A battle broke out in Parliament last week, as MPs across the House successfully pushed for a meaningful vote on the final Brexit deal. It was an attempt to make our departure from the EU more democratic.
And it came as diplomats gave the green light for starting Phase Two of the negotiations – those crucial trade debates that will affect our economy for decades to come.
But amid all this, it’s easy to forget an important point: what do the public really think of all this?
The UK electorate voted to leave the European Union in June last year. But as the formal withdrawal process set out in Article 50 of the Lisbon Treaty had not yet been triggered, big questions remained about the form that Brexit might take.
Few people, whatever their view of Brexit, had been impressed by the quality of debate during the referendum campaign, and there was a strong desire to find a way of fostering more informed and considered decision-making in the next phase of the Brexit process.
A little over a year later, much has changed in UK politics: Article 50 has been triggered and the Brexit negotiations have properly begun.
Yet what form the UK’s future relationship with the EU might take remains utterly unclear. A general election has been held, but it sparked remarkably little serious debate about the Brexit options.
The government has lost its Commons majority, but it battles on – as we are now seeing. David Davis and the PM insist they have the Brexit process under control. But there’s a strong feeling among many MPs and the public that we have not been asked about the big questions – from membership of the Single Market to ‘no deal’, from a quota system of immigration to EU citizens’ rights to stay.
Brexit is the biggest set of decisions to face the UK political system since the 1940s. Quality, informed debate about the kind of Brexit that people want is vitally important, but it is not happening on anything like the scale it should.
The Citizens’ Assembly on Brexit has attempted to remedy that. By bringing together 50 randomly-selected members of the public, weighted to reflect the EU vote, it has shown what a diverse sample of the UK electorate feel about the Brexit options when they have had the chance to learn about them, listen to the arguments, and reflect on their own preferences and those of their fellow members.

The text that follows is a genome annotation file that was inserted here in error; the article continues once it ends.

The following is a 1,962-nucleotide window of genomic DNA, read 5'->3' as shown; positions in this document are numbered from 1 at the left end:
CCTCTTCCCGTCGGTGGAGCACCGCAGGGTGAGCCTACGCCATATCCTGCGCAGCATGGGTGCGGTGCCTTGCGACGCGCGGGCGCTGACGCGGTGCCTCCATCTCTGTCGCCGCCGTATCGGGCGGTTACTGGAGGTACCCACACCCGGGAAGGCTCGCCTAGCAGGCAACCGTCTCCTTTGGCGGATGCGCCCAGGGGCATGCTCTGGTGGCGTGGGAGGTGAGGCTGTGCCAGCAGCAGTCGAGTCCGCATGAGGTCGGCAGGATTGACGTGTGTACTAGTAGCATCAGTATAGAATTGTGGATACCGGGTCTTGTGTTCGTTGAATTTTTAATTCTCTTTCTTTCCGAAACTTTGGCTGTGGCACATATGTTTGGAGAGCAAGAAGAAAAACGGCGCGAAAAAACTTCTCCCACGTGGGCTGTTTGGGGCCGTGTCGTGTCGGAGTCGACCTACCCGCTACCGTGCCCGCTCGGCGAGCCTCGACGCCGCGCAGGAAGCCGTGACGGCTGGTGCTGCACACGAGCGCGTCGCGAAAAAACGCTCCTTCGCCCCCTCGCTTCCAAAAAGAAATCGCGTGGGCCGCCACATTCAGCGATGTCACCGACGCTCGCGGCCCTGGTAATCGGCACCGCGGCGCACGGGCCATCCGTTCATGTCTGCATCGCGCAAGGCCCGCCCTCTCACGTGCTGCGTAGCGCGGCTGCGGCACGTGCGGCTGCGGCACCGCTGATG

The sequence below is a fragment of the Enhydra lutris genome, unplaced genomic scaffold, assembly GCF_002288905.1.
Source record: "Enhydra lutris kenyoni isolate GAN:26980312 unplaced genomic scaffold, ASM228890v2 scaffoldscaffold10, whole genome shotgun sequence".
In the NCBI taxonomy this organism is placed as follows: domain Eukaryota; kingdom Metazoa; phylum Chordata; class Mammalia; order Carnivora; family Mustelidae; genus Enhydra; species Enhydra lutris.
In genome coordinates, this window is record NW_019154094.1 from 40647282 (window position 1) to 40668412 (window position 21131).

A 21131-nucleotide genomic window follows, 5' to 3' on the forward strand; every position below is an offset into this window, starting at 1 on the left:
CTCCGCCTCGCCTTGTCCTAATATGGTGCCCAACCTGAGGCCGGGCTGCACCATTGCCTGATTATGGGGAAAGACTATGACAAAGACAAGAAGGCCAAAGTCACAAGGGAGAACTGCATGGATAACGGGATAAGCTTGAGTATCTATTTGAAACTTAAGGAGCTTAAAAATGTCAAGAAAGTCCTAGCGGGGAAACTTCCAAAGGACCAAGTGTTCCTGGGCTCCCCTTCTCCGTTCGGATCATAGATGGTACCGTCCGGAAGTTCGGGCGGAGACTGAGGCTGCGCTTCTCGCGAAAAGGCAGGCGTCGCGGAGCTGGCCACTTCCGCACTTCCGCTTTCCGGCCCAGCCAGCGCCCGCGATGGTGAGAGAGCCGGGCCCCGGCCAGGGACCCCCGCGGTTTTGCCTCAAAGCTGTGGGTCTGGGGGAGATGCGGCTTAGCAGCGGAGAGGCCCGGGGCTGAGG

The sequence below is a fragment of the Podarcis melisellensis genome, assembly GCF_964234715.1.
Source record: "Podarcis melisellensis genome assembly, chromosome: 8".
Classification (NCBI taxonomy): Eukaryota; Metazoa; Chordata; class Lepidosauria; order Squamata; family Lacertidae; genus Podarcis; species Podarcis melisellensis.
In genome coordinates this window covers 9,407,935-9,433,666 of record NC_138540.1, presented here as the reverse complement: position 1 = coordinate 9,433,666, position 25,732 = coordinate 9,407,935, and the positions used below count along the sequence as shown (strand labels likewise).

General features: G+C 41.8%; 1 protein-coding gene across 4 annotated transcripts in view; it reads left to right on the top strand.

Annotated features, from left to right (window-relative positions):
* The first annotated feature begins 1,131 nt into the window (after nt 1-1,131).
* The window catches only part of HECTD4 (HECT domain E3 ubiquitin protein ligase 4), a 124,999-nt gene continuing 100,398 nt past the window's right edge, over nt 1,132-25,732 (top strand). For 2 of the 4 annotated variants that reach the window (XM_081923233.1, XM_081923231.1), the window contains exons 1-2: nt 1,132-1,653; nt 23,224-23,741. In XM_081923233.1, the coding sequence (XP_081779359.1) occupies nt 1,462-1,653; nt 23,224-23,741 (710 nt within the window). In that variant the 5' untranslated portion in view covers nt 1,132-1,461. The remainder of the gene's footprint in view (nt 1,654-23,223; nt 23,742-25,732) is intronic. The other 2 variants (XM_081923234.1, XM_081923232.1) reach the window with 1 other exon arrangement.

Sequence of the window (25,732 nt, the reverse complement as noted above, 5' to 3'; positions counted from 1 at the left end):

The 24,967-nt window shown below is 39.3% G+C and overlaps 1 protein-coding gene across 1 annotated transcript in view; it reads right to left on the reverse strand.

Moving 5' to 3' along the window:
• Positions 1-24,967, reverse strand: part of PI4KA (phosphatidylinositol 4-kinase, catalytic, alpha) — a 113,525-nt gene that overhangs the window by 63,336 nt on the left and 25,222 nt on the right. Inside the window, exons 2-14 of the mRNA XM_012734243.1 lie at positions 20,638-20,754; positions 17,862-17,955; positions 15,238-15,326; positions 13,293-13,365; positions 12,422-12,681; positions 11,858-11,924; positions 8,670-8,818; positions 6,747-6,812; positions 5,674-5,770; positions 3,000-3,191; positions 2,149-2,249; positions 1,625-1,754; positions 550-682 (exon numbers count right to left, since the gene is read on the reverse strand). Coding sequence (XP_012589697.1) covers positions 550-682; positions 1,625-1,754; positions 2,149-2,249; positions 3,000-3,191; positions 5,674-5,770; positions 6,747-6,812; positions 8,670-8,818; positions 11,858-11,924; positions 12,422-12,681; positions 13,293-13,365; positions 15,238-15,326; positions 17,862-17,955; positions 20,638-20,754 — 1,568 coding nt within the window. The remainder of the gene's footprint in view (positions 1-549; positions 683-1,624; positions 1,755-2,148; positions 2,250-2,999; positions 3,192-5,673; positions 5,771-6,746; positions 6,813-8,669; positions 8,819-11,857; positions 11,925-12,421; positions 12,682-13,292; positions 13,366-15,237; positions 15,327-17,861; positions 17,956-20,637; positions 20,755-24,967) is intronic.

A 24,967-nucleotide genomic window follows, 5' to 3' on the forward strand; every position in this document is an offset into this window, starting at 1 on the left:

Last Wednesday, a few corridors down from the Commons fight on ‘Amendment 7’ – that ‘meaningful vote’ motion – we attempted to input the public’s voice into the debate, by launching the findings of the Citizens’ Assembly. Because when you bring people together directly and break down perceived divides, you can get much less tribal outcomes than parliamentary manoeuvrings.
The members of the Citizens’ Assembly worked hard over two intense weekends to grapple with complex issues and difficult trade-offs. They looked past their own viewpoints to engage in constructive discussion and decision-making.
As one member put it to me, they worked in service of the country as a whole, seizing an opportunity to engage in deep and reflective deliberation. Democracy isn’t about one-day of voting. Like Brexit, it is a process – and one that needs all of us on board.
The Citizens’ Assembly should serve as a powerful example of how processes of democratic decision-making could be strengthened on this and many other issues in the future.
Perhaps in the aftermath of the ‘meaningful vote’ win – and as trade talks begin in earnest – both backbench MPs and the government would do well to look at another model of ‘doing’ Brexit.
MPs have done a sterling job highlighting the need for real scrutiny and transparency over these negotiations. The next step means working hand in hand with models like the Citizens’ Assembly – as allies in the push for more a more democratic Brexit process.
That means viewing this next phase of talks and fresh Commons battles not as insular events, but as part of a dynamic relationship between those affected by our departure from the EU and those in the negotiating room.
The Citizens’ Assembly was a way of starting that conversation. Whatever comes of today’s debates, May now has no excuse for ignoring voters’ voices in the Brexit process.
Dr Alan Renwick is a political scientist and deputy director of the UCL Constitution Unit.
This article was first published by Politics.co.uk